But Naomi picked heads.
After her remarkable debut, Gabrielle Zevin has crafted an imaginative second novel all about love and second chances."
- Publisher: Farrar, Straus and Giroux
- Release date: Jan. 1, 2007
- Page count: 271
- Unique elements: Because the protagonist has forgotten only the last four years, we learn about her personality when she questions other people; typewriter theme carried throughout, including buttons around chapter numbers
- Would appeal to: Anyone who appreciates a well developed character, music, movies, or yearbook
"His voice was low and steady. I've always associated those types of voices with honesty, but I'm sure there are loads of low-pitched liars just waiting to take advantage of easy prey like me."
"They (nurses) were an indistinct blur of pastel and white uniforms, like chalk doodles on a sidewalk in the rain."
"It occured to me that if any of the Rockettes got sick or even murdered, no one would notice. They'd just bring on an identical replacement, smack on some lipstick, and the show would go on without any noticeable decrease in quality."
"'Love stories are written in millimeters and milliseconds with a fast, dull pencil whose marks you can barely see...They are written in miles and eons with a chisel on the side of a mountaintop.'"
This is Gabrielle Zevin's second book about a head trauma, although I haven't read Elsewhere yet. I'm adding it to my reading list.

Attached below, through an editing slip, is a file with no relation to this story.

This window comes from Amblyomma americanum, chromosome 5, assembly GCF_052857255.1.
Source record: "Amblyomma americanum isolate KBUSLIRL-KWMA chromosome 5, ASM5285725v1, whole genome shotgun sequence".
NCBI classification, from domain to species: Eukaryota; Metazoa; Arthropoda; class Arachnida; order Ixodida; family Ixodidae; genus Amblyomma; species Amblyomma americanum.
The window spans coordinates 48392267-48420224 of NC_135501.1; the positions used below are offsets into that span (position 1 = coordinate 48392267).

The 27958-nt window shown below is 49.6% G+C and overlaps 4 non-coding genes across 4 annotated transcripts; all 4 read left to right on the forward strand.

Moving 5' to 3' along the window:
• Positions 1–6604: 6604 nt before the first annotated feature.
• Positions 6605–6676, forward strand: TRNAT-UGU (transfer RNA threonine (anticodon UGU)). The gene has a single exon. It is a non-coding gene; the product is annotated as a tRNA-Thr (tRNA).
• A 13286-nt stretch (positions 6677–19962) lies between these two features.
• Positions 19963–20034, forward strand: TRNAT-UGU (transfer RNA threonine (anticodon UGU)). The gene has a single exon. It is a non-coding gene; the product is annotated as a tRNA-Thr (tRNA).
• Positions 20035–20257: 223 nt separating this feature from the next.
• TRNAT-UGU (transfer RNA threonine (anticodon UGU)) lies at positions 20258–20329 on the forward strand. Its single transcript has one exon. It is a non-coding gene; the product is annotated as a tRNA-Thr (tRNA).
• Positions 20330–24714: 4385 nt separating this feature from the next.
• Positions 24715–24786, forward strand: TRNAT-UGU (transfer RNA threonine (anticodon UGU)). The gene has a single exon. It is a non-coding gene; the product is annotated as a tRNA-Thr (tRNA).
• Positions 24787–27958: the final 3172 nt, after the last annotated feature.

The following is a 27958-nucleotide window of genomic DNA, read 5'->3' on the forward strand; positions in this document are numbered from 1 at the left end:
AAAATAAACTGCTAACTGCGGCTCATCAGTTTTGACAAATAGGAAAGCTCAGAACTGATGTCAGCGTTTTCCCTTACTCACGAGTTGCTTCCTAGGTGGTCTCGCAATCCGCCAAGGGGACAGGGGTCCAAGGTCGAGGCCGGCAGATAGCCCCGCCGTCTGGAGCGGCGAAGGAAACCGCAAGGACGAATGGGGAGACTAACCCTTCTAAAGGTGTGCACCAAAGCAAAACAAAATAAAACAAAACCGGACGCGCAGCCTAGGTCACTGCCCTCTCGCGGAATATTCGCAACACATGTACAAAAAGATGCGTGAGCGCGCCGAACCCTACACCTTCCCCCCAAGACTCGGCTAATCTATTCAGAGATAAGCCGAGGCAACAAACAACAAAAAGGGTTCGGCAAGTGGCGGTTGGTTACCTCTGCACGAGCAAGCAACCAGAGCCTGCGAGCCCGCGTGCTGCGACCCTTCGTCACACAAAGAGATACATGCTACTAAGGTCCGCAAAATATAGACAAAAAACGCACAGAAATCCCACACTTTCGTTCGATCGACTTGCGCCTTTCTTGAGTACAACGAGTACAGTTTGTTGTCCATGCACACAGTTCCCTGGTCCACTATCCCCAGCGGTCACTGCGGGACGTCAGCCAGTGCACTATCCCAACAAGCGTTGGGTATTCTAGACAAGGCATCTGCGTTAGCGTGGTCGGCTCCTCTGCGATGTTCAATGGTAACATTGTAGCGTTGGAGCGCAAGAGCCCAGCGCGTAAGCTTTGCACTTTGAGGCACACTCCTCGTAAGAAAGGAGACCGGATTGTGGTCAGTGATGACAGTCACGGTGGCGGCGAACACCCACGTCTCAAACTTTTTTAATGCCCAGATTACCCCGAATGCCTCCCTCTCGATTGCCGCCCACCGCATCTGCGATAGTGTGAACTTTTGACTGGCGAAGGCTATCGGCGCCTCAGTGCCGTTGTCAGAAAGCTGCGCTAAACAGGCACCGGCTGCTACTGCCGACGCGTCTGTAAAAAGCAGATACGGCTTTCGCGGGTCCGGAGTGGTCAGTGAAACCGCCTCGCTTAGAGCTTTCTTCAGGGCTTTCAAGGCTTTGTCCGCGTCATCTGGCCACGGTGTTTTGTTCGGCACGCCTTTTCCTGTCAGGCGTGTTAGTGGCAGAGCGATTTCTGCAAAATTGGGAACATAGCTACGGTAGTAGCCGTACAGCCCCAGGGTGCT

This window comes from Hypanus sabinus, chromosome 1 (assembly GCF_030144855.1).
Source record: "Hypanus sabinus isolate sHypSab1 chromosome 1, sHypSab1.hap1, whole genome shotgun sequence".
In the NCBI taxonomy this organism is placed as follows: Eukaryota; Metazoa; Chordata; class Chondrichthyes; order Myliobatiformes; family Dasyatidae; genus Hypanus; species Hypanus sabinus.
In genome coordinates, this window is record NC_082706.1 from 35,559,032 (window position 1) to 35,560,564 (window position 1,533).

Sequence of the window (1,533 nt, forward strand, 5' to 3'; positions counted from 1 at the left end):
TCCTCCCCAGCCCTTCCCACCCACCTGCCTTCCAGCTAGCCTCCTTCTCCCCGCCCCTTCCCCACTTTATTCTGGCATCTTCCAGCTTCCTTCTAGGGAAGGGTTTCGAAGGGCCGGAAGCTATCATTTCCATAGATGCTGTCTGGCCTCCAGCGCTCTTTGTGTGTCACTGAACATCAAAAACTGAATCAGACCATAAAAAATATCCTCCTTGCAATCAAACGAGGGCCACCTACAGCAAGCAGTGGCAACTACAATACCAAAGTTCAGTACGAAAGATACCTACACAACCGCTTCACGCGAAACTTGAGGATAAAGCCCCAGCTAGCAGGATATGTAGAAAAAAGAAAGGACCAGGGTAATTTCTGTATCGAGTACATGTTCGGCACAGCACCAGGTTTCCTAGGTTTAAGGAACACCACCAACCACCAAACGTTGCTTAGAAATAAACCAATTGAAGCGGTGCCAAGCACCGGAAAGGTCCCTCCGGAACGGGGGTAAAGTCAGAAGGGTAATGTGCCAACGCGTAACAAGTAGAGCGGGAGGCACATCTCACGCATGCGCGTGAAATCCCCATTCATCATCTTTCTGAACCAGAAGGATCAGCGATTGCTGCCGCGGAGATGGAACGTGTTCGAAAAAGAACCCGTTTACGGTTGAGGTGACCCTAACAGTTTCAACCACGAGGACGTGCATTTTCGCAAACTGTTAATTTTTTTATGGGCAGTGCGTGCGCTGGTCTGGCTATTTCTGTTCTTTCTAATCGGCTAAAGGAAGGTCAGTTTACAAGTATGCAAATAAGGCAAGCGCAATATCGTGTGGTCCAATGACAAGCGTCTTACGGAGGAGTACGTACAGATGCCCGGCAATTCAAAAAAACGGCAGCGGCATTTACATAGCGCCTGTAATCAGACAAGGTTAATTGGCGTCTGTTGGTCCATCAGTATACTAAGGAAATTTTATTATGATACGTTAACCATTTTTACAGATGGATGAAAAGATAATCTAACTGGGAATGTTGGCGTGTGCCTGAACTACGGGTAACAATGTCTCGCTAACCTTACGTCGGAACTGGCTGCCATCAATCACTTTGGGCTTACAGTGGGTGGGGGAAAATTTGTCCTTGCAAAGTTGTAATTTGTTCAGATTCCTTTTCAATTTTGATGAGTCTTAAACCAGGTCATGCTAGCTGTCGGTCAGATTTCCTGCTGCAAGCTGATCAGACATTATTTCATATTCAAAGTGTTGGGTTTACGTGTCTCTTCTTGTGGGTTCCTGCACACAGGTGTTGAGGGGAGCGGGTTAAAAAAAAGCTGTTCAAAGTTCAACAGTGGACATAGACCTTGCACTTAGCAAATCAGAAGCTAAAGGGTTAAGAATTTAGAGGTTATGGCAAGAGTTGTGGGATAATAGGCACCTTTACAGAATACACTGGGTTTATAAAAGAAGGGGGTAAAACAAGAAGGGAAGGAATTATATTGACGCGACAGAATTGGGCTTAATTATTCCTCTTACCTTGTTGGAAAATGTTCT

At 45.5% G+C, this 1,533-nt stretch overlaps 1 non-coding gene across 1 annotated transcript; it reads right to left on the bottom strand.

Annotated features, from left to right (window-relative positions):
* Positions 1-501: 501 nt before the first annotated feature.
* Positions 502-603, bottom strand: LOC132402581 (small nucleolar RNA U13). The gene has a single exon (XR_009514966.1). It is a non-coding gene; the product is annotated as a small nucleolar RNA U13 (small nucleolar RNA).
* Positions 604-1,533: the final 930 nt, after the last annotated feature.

I believe Zevin is very creative. Not only did I want to keep reading this book, but there were three different guys, all who Naomi could maybe be into, and most everything you learn about her comes from a secondary source. Since after her fall only the last four years of her memory have been erased, she relies on other people to tell her what she was like. And it's not always easy to know who to trust. When her dad tells her she's not speaking with her mom so mom didn't come to the hospital, she wonders why. In the first chapter alone, we see a lot of things that were going wrong in Naomi's life, which suggests she could be repressing the memories.
I loved the fact that someone in the book was left in a typewriter case in Russia when he/she was a baby. That was a story I've never heard.
Naomi's different relationships with all three guys in her life are extremes, so each boy is memorable. One is into music, one into movies, and the other, athletics. I felt like I was witnessing a true story rather than a fictional account. Lots of issues are explored, including family feuds, lying, trust, depression, death, and orphans. Not to mention, Naomi and Will are on the yearbook staff as co-editors-in-chief. That may be why this was so appealing. I understood everything they were talking about (as a yearbook adviser!). This part cracked me up:
"I wondered why in the world it could possibly take so much time, money, and effort to slap two hard covers around a stack of photographs."
Oh the outrage, if my editors ever read that line! It's true, the work put into a yearbook is often underestimated, but it is a huge committment.
This book was well-written and creative. I really liked the main character. I did laugh at a few parts. Still, I don't know if it will stick with me forever.